Sea crossings to Yemen exceed 62,000 so far in 2013

Briefing Notes, 8 November 2013

This is a summary of what was said by UNHCR spokesperson Adrian Edwards to whom quoted text may be attributed at the press briefing, on 8 November 2013, at the Palais des Nations in Geneva.

n Yemen, UNHCR has recorded more than 62,000 sea arrivals so far this year (Jan 1 to Oct 31). We remain concerned about the very high numbers of people who are risking their lives by making this perilous journey from the Horn of Africa.

Yemen has seen six successive years of high arrivals by sea. Last year, a record 107,532 people made the crossing. And although this year's numbers are, so far, lower than in 2012 62,194 from January through October compared to 88,533 for the same period last year the Gulf of Aden remains one of the world's most travelled sea routes for mixed migration (ie, asylum seekers and migrants).

In total, since 2006 when UNHCR began collecting data, more than half-a-million asylum seekers, refugees and migrants have travelled by sea to Yemen. Most are Ethiopians, (51,687 in 2013) citing the difficult economic situation at home and often hoping to travel through Yemen to the Gulf States and beyond. Somalis arriving in Yemen (10,447 in 2013) are automatically recognized as refugees by the authorities, while UNHCR helps determine the refugee status of other asylum seekers, including from Ethiopia, Eritrea, and other countries.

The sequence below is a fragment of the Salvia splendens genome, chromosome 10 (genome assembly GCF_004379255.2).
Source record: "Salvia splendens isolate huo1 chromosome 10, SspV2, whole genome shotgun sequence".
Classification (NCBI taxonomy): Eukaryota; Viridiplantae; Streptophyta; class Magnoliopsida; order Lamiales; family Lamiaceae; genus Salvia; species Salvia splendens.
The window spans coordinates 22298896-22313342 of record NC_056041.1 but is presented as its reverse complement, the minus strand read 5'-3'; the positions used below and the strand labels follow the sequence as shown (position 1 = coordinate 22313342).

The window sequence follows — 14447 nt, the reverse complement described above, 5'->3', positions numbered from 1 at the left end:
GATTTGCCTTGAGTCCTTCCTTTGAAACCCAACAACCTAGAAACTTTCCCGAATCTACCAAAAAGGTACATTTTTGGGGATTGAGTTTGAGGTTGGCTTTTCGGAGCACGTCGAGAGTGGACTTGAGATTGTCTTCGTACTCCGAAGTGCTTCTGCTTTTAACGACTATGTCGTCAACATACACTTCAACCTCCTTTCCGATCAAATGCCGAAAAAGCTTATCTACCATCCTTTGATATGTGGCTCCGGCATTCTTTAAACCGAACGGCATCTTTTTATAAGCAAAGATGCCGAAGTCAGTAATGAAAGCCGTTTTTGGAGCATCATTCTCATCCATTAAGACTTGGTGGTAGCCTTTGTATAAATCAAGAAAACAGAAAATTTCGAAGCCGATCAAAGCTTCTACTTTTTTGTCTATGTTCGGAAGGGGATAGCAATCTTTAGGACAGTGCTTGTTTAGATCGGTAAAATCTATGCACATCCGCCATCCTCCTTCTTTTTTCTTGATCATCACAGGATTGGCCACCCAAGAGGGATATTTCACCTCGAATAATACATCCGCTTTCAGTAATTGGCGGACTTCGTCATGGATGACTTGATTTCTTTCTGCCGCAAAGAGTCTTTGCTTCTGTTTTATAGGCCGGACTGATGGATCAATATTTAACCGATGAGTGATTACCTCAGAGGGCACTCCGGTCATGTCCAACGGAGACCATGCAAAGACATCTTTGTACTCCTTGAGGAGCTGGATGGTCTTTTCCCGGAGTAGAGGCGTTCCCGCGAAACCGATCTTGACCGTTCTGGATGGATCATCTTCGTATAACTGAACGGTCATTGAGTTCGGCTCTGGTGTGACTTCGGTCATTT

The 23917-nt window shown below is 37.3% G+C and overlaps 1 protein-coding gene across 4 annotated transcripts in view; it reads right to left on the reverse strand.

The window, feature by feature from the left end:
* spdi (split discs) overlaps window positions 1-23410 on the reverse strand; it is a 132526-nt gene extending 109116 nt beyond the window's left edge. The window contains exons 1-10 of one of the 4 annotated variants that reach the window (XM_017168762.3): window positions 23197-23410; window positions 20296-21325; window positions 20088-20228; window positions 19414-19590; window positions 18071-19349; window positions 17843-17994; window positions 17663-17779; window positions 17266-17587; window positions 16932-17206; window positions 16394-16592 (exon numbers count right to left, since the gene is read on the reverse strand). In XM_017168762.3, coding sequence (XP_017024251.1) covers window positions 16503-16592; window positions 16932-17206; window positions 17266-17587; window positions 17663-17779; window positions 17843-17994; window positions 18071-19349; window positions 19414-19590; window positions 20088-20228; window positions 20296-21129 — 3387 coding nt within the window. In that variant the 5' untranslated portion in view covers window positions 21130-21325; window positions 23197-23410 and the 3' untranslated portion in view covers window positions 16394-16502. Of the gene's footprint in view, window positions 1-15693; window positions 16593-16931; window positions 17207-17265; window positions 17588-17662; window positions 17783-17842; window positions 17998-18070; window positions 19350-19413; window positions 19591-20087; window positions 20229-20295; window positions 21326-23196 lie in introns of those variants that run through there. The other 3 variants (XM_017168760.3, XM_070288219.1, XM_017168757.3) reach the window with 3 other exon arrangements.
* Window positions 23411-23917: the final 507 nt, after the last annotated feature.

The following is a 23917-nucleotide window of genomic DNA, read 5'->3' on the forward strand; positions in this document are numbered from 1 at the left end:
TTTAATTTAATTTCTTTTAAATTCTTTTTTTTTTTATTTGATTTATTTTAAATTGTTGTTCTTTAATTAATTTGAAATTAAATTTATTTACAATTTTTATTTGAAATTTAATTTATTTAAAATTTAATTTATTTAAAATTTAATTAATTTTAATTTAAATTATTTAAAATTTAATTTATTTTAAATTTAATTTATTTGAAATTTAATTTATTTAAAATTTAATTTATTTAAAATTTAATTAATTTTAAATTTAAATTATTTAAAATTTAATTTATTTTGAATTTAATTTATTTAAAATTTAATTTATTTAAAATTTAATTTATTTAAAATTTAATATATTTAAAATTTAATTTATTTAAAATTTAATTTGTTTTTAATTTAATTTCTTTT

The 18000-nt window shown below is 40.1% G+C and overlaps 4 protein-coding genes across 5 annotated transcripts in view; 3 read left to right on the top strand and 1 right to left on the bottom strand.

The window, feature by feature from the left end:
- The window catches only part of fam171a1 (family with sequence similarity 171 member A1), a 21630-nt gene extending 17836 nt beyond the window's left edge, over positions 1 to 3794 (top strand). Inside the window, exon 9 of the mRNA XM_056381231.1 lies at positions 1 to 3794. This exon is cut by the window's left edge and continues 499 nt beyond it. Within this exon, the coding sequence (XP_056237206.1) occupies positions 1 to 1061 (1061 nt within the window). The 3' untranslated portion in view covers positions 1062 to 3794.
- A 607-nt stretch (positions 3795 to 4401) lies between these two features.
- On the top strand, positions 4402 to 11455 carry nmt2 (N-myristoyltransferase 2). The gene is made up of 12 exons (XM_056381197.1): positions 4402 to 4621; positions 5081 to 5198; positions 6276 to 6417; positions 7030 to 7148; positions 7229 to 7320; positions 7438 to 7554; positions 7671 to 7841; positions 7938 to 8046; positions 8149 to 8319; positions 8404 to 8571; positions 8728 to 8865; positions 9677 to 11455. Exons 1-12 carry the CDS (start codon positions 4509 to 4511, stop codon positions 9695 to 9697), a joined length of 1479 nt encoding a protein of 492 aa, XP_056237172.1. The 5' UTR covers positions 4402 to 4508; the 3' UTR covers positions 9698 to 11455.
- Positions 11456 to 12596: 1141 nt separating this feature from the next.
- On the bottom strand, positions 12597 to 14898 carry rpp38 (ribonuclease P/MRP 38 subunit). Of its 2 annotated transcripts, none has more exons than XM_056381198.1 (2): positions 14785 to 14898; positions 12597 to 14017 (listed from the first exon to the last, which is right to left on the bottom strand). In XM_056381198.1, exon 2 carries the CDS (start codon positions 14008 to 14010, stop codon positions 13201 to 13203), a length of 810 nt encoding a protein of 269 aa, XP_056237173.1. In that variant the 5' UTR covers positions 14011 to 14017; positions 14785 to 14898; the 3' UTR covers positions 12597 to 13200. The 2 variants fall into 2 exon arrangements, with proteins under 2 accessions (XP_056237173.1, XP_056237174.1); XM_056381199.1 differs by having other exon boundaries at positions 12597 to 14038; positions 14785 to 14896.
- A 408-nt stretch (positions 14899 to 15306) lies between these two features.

The crossing from the Horn of Africa to Yemen is one of several deadly sea routes worldwide that UNHCR watches closely. Hundreds of people, including Syrian refugees, have died in recent months crossing the Mediterranean to Europe. In Southeast Asia, just last weekend, dozens of people were reported missing after their boat capsized off the coast of Myanmar in the Bay of Bengal.

Among the steps UNHCR takes to address these trends, we encourage cooperation among countries affected by mixed migration. And we are supporting the Yemeni Government to organize a conference next week on asylum and migration together with the International Organization for Migration. The three-day conference is scheduled to open on Monday in Sana'a. Participants include governments from the Horn of Africa, Gulf States, donor countries, NGOs, and institutions such as the Regional Mixed Migration Secretariat.

The aim of the Yemen conference is to establish a regional plan to help manage mixed migration between the Horn of Africa and the Arabian Peninsula. The objectives of that plan include:

- Saving lives;

- Ensuring better protection systems for asylum seekers and refugees, easing the suffering of migrants and the communities that host them;

- Strengthening law enforcement against smuggling and trafficking networks;

- Increasing funding for assisted-voluntary-returns programmes for stranded migrants;

- Expanding available options for legal migration;

- And raising awareness of the dangers of irregular migration.

For more information, please contact:

  • In Sana'a, Zaid Alalaya'a at +967 7 1222 5027
  • In Geneva, Daniel MacIsaac at +41 79 200 76 17



UNHCR country pages

Asylum and Migration

Asylum and Migration

All in the same boat: The challenges of mixed migration around the world.

Refugee Protection and Mixed Migration: A 10-Point Plan of Action

A UNHCR strategy setting out key areas in which action is required to address the phenomenon of mixed and irregular movements of people. See also: Schematic representation of a profiling and referral mechanism in the context of addressing mixed migratory movements.

International Migration

The link between movements of refugees and broader migration attracts growing attention.

Mixed Migration